What is a Montessori Toy?

What is a Montessori Toy is a question we are asked often. When it comes down to it, there is no such thing as a Montessori Toy, however, there are toys that are more closely aligned with the learning philosophy of Maria Montessori. There are key principles that make a toy 'more Montessori' than another. Here are a few factors to consider when we are asking 'is this a Montessori inspired toy?'

When we ask ourselves what a Montessori toy is, we can look at the following elements. 

  1. Simplicity - A Montessori Toy will focus on one skill at a time. Children have such a limited understanding of the world around them, if you provide toys with too much complexity, colour or tasks to complete, children cannot work on the essential elements of the activity. A puzzle with just 4 shapes may look too simple to an adult, but to a child learning shapes or colours, this is just enough information for them to learn without being overwhelmed. Further to the simplicity of the toy itself, the amount of toys in the playroom as a whole is also important - it's a matter of quality over quantity. Rotate toys, carefully select toys to work on each skill and watch your child develop through their use of their Montessori toys.

  2. Natural materials -Montessori toys are typically made from natural materials such as  wood, wicker, cotton, metal, and glass. Beyond their educational value, toys made of these materials provide a multi-sensory experience for the child. Glass (although controversial to give to children) will teach children to be more gentle than a plastic cup for example that they can throw, drop or knock over without damage. We don’t stock glass items at CleverStuff and as with all toys, close supervision is a must. 

  3. Encourage Active Play - all the toys we give our children should require their participation and action for use - children learn by doing, by making mistakes and correcting themselves. The best Montessori toys for the development of children will allow them to explore and experiment and actively engage with the toy. Children should not be passive spectators to an adult’s idea about how to play. When your child is given unstructured opportunity to play, they will build and interact, learning about their world and their capabilities.

  4. Functional - Giving children toys with real consequences is a must for their cognitive development. Skip the boxes with knobs and buttons that produce unrelated and random noises, lights that flash and bright, coloured images. Encourage your child to play with toys that demonstrate cause and effect such as a car carriage dropped down a ramp and emerge at the other end, or a jingle bell stick that will ring and chime when your baby plays with it. Toys like this will allow your child to learn the true meaning of cause and effect - a skill they will use for a lifetime.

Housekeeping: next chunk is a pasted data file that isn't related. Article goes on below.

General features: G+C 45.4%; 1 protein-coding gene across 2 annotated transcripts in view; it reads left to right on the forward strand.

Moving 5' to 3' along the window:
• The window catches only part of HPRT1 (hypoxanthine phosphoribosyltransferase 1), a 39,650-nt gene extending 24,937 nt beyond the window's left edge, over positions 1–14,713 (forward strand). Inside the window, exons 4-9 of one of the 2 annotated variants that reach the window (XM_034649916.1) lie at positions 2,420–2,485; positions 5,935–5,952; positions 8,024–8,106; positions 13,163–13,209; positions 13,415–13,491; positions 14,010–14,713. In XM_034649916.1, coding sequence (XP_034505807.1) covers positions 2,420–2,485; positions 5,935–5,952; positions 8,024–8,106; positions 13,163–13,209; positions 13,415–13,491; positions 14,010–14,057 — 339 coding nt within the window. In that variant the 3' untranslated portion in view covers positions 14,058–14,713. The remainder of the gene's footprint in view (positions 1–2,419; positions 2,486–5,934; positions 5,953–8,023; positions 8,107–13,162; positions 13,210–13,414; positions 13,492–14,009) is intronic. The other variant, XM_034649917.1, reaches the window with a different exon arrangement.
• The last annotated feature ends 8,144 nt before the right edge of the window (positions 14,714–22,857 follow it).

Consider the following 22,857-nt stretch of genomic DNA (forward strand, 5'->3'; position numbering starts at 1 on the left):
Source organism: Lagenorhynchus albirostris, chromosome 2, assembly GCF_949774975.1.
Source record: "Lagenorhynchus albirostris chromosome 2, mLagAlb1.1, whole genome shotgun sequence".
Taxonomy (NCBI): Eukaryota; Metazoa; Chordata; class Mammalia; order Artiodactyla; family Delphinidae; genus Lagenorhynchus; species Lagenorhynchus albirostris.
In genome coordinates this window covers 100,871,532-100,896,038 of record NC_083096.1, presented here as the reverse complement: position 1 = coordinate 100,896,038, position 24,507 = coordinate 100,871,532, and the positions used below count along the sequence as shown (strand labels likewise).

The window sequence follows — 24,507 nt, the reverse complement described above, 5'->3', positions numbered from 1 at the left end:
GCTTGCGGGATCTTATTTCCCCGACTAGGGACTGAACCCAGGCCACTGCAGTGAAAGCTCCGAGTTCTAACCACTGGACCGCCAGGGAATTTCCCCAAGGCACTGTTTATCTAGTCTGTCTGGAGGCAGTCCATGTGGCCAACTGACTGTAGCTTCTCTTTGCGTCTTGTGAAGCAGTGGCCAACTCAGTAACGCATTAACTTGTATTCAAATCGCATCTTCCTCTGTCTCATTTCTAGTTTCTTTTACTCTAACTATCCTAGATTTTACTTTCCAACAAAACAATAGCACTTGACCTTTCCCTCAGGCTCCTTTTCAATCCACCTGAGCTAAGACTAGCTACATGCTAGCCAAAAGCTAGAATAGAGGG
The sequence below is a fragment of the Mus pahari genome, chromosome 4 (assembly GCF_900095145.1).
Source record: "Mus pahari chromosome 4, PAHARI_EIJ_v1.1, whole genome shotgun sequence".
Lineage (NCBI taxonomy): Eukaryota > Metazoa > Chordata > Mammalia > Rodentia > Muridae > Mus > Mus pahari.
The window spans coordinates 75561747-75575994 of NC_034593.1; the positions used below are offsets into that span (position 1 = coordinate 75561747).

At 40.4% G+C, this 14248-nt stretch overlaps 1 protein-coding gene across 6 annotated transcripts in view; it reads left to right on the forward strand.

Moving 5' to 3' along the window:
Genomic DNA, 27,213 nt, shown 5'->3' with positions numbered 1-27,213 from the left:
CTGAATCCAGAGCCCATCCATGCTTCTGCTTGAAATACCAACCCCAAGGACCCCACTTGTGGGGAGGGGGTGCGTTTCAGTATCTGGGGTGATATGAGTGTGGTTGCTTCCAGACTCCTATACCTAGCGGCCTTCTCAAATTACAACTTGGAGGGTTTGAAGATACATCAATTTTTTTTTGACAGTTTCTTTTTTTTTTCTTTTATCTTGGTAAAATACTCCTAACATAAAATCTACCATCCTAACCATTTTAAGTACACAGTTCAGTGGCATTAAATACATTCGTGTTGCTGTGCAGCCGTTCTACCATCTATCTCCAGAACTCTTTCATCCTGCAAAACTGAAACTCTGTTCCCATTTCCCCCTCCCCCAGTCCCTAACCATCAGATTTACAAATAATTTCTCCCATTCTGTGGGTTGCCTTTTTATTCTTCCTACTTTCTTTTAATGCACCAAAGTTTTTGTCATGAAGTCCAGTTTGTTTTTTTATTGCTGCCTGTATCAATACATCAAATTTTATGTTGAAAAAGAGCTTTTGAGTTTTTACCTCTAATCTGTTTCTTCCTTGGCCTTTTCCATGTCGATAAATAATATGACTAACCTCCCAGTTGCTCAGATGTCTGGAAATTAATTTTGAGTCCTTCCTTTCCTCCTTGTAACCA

5. Based in Real Life - Montessori Toys are a wonderful way to help your child learn real life skills that every one needs as they grow. Buttoning and lacing toys, scissors for cutting, toys that require sizing or sequencing - these are all fantastic opportunities for children to learn life skills. A Montessori toy will encourage learning by doing - using a toy that your child can hold, touch and manipulate to achieve a goal will not only develop skills but assist in your child's growing sense of independence.

  6. Allow for Experimentation - A Montessori toy will be deeply rooted in gaining skills and encourage your child to develop their creativity and allow them to explore while experimenting. The toy should also give them the opportunity to work independently at their own pace and use their creativity. Blocks and a tub of Lego bricks would be considered items that adhere to the Montessori philosophies, however, a Lego set that has detailed, step by step instructions would not allow your child to explore and experiment. 

  7. Quality over Quantity - it is better to have a few, high quality toys over many, overstimulating and overcomplicated ones. Children are curious from the moment they are born. Children see a block and in their imagination it could be a car, a plane or a cow! Don’t extinguish your child's innate and inherent curiosity, instead, encourage it by providing simple and open ended toys to develop their creativity, understanding of the world around them and ultimately, to allow them to learn important life skills.

Overall, when you introduce Montessori style learning toys into your child’s playroom, your classroom or your home, you are providing your child a wonderful opportunity to learn and grow through play. When looking at what toys to give to your child, if you look at the above characteristics you won’t go wrong. 

If you would like to see a range of Montessori Inspired Toys - check them all out here.